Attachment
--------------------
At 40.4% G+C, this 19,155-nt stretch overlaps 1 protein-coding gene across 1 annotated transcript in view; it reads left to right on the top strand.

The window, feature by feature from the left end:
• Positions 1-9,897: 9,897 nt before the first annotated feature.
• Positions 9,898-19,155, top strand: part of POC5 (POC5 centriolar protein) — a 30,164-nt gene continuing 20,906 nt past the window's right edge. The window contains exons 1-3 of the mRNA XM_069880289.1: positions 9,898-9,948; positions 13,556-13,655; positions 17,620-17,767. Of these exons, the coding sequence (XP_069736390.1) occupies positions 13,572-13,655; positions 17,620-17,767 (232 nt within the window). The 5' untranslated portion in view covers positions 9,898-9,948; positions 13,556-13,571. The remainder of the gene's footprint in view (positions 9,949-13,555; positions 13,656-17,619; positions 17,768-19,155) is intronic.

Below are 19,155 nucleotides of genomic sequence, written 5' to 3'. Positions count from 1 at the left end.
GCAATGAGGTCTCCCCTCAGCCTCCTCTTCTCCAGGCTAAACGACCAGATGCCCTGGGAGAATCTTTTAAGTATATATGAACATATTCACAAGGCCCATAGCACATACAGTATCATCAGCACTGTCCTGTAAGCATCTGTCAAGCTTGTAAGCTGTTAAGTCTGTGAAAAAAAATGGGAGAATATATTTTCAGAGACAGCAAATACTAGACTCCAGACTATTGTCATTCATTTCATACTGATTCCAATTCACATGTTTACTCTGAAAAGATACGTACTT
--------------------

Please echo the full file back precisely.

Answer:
At 40.4% G+C, this 19,155-nt stretch overlaps 1 protein-coding gene across 1 annotated transcript in view; it reads left to right on the top strand.

The window, feature by feature from the left end:
• Positions 1-9,897: 9,897 nt before the first annotated feature.
• Positions 9,898-19,155, top strand: part of POC5 (POC5 centriolar protein) — a 30,164-nt gene continuing 20,906 nt past the window's right edge. The window contains exons 1-3 of the mRNA XM_069880289.1: positions 9,898-9,948; positions 13,556-13,655; positions 17,620-17,767. Of these exons, the coding sequence (XP_069736390.1) occupies positions 13,572-13,655; positions 17,620-17,767 (232 nt within the window). The 5' untranslated portion in view covers positions 9,898-9,948; positions 13,556-13,571. The remainder of the gene's footprint in view (positions 9,949-13,555; positions 13,656-17,619; positions 17,768-19,155) is intronic.

Below are 19,155 nucleotides of genomic sequence, written 5' to 3'. Positions count from 1 at the left end.
GCAATGAGGTCTCCCCTCAGCCTCCTCTTCTCCAGGCTAAACGACCAGATGCCCTGGGAGAATCTTTTAAGTATATATGAACATATTCACAAGGCCCATAGCACATACAGTATCATCAGCACTGTCCTGTAAGCATCTGTCAAGCTTGTAAGCTGTTAAGTCTGTGAAAAAAAATGGGAGAATATATTTTCAGAGACAGCAAATACTAGACTCCAGACTATTGTCATTCATTTCATACTGATTCCAATTCACATGTTTACTCTGAAAAGATACGTACTT